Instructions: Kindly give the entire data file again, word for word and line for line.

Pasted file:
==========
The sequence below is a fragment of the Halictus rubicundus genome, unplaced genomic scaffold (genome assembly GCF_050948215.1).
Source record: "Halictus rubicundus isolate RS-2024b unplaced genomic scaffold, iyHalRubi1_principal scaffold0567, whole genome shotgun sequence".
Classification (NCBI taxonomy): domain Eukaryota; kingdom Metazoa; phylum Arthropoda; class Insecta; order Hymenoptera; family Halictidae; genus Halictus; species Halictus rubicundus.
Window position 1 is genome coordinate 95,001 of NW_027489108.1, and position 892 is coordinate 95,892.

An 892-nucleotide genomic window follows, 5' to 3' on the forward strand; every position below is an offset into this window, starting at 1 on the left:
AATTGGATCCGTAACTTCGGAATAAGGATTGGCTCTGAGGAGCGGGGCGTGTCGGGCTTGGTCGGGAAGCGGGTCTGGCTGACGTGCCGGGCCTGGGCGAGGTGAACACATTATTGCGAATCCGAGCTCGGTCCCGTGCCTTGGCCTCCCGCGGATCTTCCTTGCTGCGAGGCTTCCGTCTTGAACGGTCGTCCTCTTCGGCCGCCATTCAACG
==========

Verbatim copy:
The sequence below is a fragment of the Halictus rubicundus genome, unplaced genomic scaffold (genome assembly GCF_050948215.1).
Source record: "Halictus rubicundus isolate RS-2024b unplaced genomic scaffold, iyHalRubi1_principal scaffold0567, whole genome shotgun sequence".
Classification (NCBI taxonomy): domain Eukaryota; kingdom Metazoa; phylum Arthropoda; class Insecta; order Hymenoptera; family Halictidae; genus Halictus; species Halictus rubicundus.
Window position 1 is genome coordinate 95,001 of NW_027489108.1, and position 892 is coordinate 95,892.

An 892-nucleotide genomic window follows, 5' to 3' on the forward strand; every position below is an offset into this window, starting at 1 on the left:
AATTGGATCCGTAACTTCGGAATAAGGATTGGCTCTGAGGAGCGGGGCGTGTCGGGCTTGGTCGGGAAGCGGGTCTGGCTGACGTGCCGGGCCTGGGCGAGGTGAACACATTATTGCGAATCCGAGCTCGGTCCCGTGCCTTGGCCTCCCGCGGATCTTCCTTGCTGCGAGGCTTCCGTCTTGAACGGTCGTCCTCTTCGGCCGCCATTCAACG